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starku
07-05-2014, 08:17 PM
I'm a newbie and have just spent a couple of hours browsing. I'm looking for any/all info/advice about pan pastels. I tried searching for pan pastels but came up empty. Any advice on where to look?

Saskia
07-05-2014, 08:52 PM
Oh boy, have you come to the right place. Try these two monster threads:

http://www.wetcanvas.com/forums/showthread.php?t=455375 (old thread)

http://www.wetcanvas.com/forums/showthread.php?t=455375 (new thread)

Fantastic demo by Deborah Secor:

http://vimeo.com/7336736

Also search Youtube for more demos, as well as the PanPastel site itself.

robertsloan2
07-06-2014, 01:49 AM
Pan Pastels are popular in this forum. I've got the full range set and have posted heavily in both of the big monster threads. They're clean, convenient, mix like paint, nicely opaque but you can sometimes get some transparency if you go lightly on a surface. Also cheaper in the sets than individually and the sets come with the Sofft tools that really are the best thing to apply them. They are not the same as similar looking cosmetic sponges and applicators, different sponge formula.

We're almost getting to where a new monster thread would be a good idea.

starku
07-07-2014, 10:28 PM
Saskia,

Thanks so much for the extremely helpful reply. I'm sure I'll eventually get used to the search function here, but you have surely saved me significant time.

All the best to you.....

starku
07-07-2014, 10:31 PM
Robert,

Thanks for the reply. I appreciate the info and look forward to any new threads.

starku
07-12-2014, 12:04 PM
Saskia,

I noticed that the two links you provided are identical. Is there a second one?

thanks

Saskia
07-12-2014, 12:27 PM
Oh, I'm sorry, thanks for pointing out the mistake! Here is the link for the second thread:

http://www.wetcanvas.com/forums/showthread.php?p=13900330#post13900330

chuas2
07-12-2014, 03:40 PM
Hi Saskia,
I hope this doesn't double post, I just hit a wrong key :D

I'm probably in the minority, but I find pan pastels a bit redundant. I usually use my Ludwigs and a fingertip or tool in the same way. Plus, Ludwigs mix wonderfully with water. I don't find the pans quite dense enough, but like I said, probably in the minority. I'd start with a couple and see how you like them? :confused:
Pans or no, happy painting!
Kris

Saskia
07-12-2014, 04:28 PM
Kris,

Oh, I have tried the pans, and although I've seen wonderful things done with them, like you I prefer stick pastels. I was just telling starku where to find the threads.

I actually sold all my Pans, realizing I would rather spend my time improving my skills with the sticks. I didn't see them as redundant, necessarily, since to me they seemed to be a different entity, but I thought they would bring a whole new learning curve that I didn't want to commit to.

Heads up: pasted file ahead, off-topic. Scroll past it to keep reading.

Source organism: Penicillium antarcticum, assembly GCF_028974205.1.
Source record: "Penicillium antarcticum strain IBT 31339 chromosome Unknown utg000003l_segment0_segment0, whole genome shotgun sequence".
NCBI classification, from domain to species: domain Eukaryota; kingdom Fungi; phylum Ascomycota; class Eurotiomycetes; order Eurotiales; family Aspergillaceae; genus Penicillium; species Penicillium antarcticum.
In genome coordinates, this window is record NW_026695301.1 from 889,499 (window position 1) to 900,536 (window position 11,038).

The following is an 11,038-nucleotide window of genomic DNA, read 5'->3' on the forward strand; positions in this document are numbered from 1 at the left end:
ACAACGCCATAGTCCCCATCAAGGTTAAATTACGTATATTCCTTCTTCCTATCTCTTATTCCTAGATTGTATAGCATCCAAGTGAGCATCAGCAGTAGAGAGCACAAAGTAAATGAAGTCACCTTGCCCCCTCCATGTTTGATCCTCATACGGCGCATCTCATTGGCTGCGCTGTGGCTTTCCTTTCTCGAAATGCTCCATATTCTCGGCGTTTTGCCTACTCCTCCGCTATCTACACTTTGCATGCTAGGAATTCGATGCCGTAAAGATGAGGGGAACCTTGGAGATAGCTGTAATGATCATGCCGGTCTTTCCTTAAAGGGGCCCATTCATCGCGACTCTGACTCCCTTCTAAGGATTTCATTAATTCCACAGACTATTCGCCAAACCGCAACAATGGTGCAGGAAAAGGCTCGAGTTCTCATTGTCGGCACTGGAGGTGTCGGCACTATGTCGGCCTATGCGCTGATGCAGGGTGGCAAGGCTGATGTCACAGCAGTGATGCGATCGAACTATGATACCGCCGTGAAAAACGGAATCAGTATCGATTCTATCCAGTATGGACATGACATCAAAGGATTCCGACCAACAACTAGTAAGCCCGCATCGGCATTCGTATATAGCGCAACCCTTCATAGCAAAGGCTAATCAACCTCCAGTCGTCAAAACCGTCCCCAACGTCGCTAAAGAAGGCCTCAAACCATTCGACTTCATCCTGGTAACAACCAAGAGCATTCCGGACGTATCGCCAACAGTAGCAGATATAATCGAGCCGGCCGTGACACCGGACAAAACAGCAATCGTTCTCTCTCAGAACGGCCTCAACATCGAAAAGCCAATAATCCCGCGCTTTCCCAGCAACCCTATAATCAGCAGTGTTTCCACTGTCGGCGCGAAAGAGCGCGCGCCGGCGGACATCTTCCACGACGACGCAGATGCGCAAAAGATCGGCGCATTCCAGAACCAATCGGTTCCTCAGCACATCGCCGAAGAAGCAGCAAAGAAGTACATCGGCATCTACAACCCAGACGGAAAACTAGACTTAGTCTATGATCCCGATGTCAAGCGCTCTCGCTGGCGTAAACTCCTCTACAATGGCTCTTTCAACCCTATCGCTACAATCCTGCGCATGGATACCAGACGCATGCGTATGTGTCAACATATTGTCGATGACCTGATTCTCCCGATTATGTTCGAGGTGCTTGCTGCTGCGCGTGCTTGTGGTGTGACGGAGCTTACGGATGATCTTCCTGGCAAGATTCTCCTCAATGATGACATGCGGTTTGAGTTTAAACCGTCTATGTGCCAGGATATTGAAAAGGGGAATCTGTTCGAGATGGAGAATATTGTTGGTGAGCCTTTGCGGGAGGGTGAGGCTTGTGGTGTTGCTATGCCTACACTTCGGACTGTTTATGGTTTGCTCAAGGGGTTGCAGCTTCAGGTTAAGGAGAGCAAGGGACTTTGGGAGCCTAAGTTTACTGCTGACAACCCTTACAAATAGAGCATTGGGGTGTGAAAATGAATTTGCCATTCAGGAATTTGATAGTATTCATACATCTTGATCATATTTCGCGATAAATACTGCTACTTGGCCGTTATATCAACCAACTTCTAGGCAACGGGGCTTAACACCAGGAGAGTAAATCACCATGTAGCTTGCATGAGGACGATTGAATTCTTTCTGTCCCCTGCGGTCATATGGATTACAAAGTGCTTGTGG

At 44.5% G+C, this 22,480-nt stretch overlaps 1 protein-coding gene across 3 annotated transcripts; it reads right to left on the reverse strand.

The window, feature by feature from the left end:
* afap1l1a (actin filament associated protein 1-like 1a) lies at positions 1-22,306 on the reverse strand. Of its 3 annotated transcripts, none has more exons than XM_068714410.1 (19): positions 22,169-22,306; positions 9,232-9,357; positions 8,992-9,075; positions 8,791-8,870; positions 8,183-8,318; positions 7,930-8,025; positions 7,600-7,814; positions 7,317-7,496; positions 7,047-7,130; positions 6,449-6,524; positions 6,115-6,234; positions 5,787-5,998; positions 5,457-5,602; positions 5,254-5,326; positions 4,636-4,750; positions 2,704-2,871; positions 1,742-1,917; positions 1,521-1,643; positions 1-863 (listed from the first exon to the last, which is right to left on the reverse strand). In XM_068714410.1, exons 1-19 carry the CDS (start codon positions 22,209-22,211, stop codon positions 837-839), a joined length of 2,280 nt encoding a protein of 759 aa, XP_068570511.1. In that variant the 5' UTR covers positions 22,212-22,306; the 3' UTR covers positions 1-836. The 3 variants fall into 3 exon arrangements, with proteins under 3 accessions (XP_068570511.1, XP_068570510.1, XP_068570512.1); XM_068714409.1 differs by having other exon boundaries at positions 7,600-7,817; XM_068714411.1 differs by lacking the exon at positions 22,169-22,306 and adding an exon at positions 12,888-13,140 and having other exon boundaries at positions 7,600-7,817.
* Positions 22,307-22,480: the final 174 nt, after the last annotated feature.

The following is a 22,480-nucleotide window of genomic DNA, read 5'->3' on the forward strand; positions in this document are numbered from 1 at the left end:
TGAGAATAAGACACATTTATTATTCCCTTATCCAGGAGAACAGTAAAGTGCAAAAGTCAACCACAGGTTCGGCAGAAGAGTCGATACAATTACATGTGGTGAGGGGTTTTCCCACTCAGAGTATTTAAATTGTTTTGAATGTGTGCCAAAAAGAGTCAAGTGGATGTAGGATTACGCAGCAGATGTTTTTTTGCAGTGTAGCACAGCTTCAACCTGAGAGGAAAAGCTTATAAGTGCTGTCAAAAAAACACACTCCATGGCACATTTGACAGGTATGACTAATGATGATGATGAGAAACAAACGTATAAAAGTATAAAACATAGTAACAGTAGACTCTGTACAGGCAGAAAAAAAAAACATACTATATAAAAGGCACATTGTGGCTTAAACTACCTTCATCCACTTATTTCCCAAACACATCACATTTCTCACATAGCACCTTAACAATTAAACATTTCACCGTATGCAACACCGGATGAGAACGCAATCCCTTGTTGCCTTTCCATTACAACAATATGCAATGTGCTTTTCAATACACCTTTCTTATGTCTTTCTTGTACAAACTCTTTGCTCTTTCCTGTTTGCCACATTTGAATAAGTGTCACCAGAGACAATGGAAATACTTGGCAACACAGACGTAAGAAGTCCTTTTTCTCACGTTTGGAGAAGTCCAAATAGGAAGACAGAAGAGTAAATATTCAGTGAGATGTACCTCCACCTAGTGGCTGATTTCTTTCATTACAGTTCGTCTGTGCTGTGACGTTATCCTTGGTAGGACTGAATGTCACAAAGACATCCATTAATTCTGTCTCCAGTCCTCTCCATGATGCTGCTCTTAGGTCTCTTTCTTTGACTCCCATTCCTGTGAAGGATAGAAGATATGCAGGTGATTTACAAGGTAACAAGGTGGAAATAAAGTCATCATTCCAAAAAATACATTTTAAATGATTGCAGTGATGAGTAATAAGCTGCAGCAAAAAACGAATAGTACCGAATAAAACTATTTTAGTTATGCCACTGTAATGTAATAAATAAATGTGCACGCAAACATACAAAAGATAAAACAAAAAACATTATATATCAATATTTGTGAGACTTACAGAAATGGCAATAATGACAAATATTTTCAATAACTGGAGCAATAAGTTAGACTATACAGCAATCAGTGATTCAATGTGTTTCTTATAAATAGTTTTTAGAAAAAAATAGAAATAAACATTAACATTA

It is interesting, though, that you say you use Ludwigs in much the same way.

chuas2
07-12-2014, 10:15 PM
Oops, that post (mine) was meant for starku. My apologies Saskia!

But yeah, I just started working with combinations of pastel/gouache and pastel/watercolor, and found that some brands are more water solvent than others, although most will eventually dissolve. Ludwigs are particularly nice for this!
:)

robertsloan2
07-13-2014, 02:26 AM
Chuas, thanks for the tip about Ludwigs.

I love my Pans and treat them as what they are: another type of pastels, another form of pastels. I also love my pastel pencils, hard sticks, different brands and am looking forward to a set of Townsends. But then I don't think of any artist grade pastel as redundant. There's usually something cool about it even if it's a color I used to hate and a texture hard to handle until I find its favorite paper.

Even cheap student pastels have uses, pavement painting among them.

Best way to try a few cheap: the small Painters sets.

5 Color Painters is get five for cost of about three?

10 Painters is a complete minimum palette and an excellent portable plein air palette, with or without tray.

20 Painters is the full range of pigments without convenience colors and easily upgraded to the full set.

6 Metallics are really great for metallics and could be used to do flat metallic areas with sticks, or a couple of those like silver and light gold could be used with sticks to see if you like handling them. The colors blend well and they handle like the other Pan Pastels.

I saw paintings in a Pastel Journal article where the artist gold leafed backgrounds around pastel painted realistic shells and other subjects. They were gorgeous and I wanted to get effects like that. Also Deborah Secor did a great hummingbird on flat gold background done with TroCol bronzing powder. Metallic Pans are a bit cheaper and as bright as the TroCol light gold I got in Arkansas.

SAS Designs
07-15-2014, 12:31 PM
Tremendous advantage for people with any problems like asthma, the pan pastels produce MUCH less dust.
suzy

robertsloan2
07-15-2014, 11:26 PM
Agreed, and they're light on cleanup as long as you keep a roll of paper towels handy to clean sponges on. Just bunch up the used ones and toss them. It does take actual paper towels. I experimented using cloth diapers for cleanup and they didn't work as well, shed fibers onto the sponges.

chuas2
07-16-2014, 05:04 PM
Chuas, thanks for the tip about Ludwigs.

I love my Pans and treat them as what they are: another type of pastels, another form of pastels.



:lol: A true pastel devotee never met a pastel they didn't like! I bow to you, Robert!
:)

Dedrian
07-18-2014, 01:32 PM
I'll second that, Chaus! :)